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Taylor Swift Probably Isn’t Jewish But Very Well Could Be

With online anti-Semitism running rampant, and with this evening’s presidential debate likely to make life in the public sphere that much more delightful for Jews, the question is, what do we do? How do we cope?

I urge you to read journalist Ned Resnikoff’s Medium post, “Nobody talks about the fact that Taylor Swift is Jewish. Here’s why it matters.” I urge you to do so even though the piece is from August (it remains timely) and ask that you read on, even though I’m about to violate the humor code and explain a satirical article.

At this point you may be thinking, huh, Taylor Swift’s Jewish? How has this fact not yet made its way into Jewish publications’ Jewish-celebrity coverage? So I will get this out of the way: Resnikoff’s piece is what’s referred to as trolling the trolls. Specifically: the neo-Nazi trolls who’ve decided, on the basis of no particular evidence, that Swift is a secret Nazi, turning the innocuous-enough, ubiquitous singer whose voice used to accompany me on grocery trips back when I had a car and lived in suburbia into an icon of “Aryan”-ness. (See Brian Schaefer on the bizarre phenomenon.) By all accounts Taylor Swift is not Jewish, and Swift wasn’t changed from “Swiftowitz.” Resnikoff’s just offering up a scenario that would devastate Swift’s white-supremacist admirers.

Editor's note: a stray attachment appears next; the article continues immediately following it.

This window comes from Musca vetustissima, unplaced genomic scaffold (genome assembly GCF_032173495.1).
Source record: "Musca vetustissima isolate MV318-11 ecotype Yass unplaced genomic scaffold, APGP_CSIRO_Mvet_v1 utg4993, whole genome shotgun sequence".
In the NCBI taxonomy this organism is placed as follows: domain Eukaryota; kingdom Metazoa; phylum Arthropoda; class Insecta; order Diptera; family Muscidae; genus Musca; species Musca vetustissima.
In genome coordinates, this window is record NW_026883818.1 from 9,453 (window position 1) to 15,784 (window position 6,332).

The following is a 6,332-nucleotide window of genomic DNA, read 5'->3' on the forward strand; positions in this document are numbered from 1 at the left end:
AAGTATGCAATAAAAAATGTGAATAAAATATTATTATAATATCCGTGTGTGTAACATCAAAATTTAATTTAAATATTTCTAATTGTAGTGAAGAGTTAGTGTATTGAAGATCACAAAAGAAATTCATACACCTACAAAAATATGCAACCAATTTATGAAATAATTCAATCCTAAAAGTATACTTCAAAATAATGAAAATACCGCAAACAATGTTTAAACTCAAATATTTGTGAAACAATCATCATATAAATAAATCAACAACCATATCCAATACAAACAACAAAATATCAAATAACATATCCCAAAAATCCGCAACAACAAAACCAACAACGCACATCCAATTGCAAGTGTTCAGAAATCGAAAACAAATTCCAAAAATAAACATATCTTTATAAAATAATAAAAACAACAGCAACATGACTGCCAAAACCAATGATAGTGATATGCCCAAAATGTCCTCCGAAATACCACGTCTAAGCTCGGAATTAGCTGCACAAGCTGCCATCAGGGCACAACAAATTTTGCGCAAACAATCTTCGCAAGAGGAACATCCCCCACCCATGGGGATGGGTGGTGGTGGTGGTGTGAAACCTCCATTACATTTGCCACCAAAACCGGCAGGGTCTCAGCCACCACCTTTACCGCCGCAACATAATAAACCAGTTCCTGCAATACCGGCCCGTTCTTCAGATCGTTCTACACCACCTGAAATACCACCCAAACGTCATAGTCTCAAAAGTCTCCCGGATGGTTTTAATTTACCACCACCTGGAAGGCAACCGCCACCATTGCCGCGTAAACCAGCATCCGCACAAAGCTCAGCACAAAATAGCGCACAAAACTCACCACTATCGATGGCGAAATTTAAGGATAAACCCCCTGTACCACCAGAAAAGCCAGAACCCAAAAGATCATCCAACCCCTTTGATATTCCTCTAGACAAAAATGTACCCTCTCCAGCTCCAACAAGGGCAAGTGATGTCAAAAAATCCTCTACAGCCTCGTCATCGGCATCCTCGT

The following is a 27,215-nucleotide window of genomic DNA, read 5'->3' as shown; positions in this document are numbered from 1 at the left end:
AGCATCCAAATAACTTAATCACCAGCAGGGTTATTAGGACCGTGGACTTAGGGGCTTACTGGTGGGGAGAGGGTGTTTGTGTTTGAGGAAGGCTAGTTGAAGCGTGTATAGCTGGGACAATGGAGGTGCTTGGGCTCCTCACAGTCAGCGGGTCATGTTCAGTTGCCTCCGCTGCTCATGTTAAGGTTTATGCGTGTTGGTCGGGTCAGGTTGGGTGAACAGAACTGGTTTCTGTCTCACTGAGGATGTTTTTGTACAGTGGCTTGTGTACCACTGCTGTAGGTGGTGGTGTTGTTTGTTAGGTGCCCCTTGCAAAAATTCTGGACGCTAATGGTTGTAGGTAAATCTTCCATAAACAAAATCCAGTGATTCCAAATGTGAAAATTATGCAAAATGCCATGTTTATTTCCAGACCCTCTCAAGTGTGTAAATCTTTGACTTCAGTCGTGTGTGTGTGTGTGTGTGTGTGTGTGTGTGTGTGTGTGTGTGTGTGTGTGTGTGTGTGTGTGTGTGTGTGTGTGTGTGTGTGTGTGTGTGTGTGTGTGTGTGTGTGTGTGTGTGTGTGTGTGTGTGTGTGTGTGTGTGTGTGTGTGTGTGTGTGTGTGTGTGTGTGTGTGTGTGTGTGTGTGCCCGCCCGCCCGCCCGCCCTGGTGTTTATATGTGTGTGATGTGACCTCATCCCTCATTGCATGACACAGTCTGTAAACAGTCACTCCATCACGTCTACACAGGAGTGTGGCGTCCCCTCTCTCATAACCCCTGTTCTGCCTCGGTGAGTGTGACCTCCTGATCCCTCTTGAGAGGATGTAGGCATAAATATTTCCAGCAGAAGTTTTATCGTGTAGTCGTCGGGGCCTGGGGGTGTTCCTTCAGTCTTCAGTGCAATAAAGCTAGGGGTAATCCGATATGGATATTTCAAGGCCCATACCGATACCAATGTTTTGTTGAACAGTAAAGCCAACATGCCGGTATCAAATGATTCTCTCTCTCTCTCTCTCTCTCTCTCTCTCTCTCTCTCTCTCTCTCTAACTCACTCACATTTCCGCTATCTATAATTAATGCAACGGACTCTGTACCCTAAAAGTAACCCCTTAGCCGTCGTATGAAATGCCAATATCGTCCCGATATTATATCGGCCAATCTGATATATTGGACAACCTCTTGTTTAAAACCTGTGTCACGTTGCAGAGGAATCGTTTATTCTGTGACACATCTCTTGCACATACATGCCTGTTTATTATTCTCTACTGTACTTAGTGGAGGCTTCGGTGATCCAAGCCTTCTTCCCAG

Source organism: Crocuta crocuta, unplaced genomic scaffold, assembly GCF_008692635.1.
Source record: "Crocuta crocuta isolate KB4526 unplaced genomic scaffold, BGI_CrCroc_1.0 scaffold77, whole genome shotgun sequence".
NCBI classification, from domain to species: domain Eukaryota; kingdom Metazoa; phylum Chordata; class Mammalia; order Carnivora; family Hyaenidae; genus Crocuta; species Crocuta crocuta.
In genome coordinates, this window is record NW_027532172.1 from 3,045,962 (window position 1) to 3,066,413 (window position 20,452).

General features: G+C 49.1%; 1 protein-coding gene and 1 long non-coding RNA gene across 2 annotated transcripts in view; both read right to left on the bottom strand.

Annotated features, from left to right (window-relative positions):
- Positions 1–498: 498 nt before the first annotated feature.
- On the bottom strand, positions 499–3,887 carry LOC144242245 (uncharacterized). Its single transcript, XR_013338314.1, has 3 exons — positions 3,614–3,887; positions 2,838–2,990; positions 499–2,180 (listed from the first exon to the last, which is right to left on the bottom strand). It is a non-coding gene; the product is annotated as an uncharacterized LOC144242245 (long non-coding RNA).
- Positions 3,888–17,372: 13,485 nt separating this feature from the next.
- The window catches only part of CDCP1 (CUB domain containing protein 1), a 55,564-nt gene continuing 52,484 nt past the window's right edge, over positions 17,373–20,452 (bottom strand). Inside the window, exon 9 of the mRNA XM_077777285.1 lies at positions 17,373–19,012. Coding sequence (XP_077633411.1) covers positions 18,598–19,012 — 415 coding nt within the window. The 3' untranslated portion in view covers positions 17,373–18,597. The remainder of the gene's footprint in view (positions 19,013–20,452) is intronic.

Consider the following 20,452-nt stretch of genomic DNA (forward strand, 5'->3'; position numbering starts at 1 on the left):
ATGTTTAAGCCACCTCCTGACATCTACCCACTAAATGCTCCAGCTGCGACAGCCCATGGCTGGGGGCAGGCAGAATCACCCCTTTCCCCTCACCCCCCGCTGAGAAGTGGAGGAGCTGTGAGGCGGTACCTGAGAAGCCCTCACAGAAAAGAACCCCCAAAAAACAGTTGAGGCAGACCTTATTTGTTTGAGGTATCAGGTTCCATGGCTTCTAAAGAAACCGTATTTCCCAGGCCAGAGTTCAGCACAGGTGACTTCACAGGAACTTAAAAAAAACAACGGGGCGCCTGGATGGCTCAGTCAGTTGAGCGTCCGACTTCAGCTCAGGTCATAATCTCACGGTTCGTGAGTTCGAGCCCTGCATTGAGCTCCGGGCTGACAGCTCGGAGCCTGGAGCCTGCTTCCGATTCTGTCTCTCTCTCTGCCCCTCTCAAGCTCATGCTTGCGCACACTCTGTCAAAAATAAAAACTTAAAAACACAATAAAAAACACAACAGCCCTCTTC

But I’m not doing the story justice. Have a look:

“I know Taylor Swift is Jewish because my friend’s cousin was at her Bat Mitzvah. It was held at Temple Beth Keshet in the suburbs of Philadelphia, and it was reportedly extravagant even by upper middle-class reform standards. The spread, I’m told, was fantastic. As for the live band … eh. It was nothing to write home about.”

I mean.

Resnikoff’s article riffs off a grand tradition in the Jewish press, wherein it’s announced that a celebrity (bonus points if it’s a beautiful blond woman) is, in fact, Jewish: Scarlett Johansson, Gwyneth Paltrow, Bar Refaeli, others I’m too old-millennial to have heard of. That these women, not just blond but icons of blondness, are actually Jewish ought to give a clue as to why it’s entirely plausible Swift could be as well.

Those look-a-blonde-Jew stories can be annoying to those of us who are Jewish women who do not, with our appearance, shatter stereotypes about what a Jewish woman might look like. (Imperfect analogy for reasons I’m about to spell out, but imagine responding to anti-black or anti-Asian racism by pointing out that some people of color “pass.”) But there’s also something subversive about the trope. Nazis hated Jews for looking less “white” than non-Jewish Europeans. What if, on the whole, we don’t? If nothing else, there’s something ironic about the fact that so many of the female celebrities held up, in our racist society, as ideals of “white” beauty are Jewish (or Palestinian).

So Resnikoff also mirrors (that is, in this case, mocks) the approach white supremacists have taken to Swift. Where neo-Nazis insinuate that Swift’s one of theirs, based on nothing more than the desire for that to be the case, Resnikoff offers the following airtight case for Swift’s tribe-membership:

“As for ‘Blank Space,’ is it possible the title of that song refers to Swiftowitz’s ambivalence about the erasure of her Jewish identity? I can think of no other plausible reading.”

Will Jewish humor save us from Trump’s Twitter brigade, and the potential horrors of a Trump presidency? Likely not, but it’s needed now as much as ever.

Phoebe Maltz Bovy edits the Sisterhood. Her book, , will be published by St. Martin’s Press in March 2017.


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